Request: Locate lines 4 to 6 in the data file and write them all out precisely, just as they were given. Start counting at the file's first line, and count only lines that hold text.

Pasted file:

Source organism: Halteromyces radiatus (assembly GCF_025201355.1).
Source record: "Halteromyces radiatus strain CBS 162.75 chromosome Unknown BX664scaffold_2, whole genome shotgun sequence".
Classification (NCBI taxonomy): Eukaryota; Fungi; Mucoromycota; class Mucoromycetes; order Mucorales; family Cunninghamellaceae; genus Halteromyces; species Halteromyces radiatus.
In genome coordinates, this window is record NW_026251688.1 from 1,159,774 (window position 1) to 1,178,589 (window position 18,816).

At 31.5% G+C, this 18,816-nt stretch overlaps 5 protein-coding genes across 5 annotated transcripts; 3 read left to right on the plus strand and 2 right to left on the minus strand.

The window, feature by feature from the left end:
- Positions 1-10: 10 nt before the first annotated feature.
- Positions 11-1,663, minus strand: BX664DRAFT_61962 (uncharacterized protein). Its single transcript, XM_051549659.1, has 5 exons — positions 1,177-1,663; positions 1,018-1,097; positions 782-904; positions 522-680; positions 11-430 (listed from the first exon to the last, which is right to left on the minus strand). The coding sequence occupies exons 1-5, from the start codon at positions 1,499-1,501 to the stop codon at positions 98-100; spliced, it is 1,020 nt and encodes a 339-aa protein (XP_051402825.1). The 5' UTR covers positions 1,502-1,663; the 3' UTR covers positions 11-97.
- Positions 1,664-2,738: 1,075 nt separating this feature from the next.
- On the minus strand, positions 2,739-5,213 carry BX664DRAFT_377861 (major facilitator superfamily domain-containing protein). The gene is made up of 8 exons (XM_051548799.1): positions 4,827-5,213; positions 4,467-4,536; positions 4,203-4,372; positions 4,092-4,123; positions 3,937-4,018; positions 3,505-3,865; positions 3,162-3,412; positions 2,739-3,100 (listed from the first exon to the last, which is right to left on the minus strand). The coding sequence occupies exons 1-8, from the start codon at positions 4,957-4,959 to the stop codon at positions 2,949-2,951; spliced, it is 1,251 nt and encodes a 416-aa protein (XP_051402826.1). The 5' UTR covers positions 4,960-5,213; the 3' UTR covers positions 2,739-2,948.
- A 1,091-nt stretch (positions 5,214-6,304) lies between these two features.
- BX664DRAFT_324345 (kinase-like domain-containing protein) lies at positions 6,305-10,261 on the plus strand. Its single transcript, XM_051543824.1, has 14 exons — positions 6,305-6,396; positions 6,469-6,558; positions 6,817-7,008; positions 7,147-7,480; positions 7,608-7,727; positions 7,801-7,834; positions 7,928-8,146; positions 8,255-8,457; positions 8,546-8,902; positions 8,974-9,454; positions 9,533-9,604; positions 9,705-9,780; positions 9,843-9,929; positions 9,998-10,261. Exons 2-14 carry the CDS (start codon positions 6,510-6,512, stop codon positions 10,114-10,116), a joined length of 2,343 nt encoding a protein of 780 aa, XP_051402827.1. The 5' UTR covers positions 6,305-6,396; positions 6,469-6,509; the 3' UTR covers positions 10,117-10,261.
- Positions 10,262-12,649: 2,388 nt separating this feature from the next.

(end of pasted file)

In genome coordinates, this window is record NW_026251688.1 from 1,159,774 (window position 1) to 1,178,589 (window position 18,816).

At 31.5% G+C, this 18,816-nt stretch overlaps 5 protein-coding genes across 5 annotated transcripts; 3 read left to right on the plus strand and 2 right to left on the minus strand.

The window, feature by feature from the left end: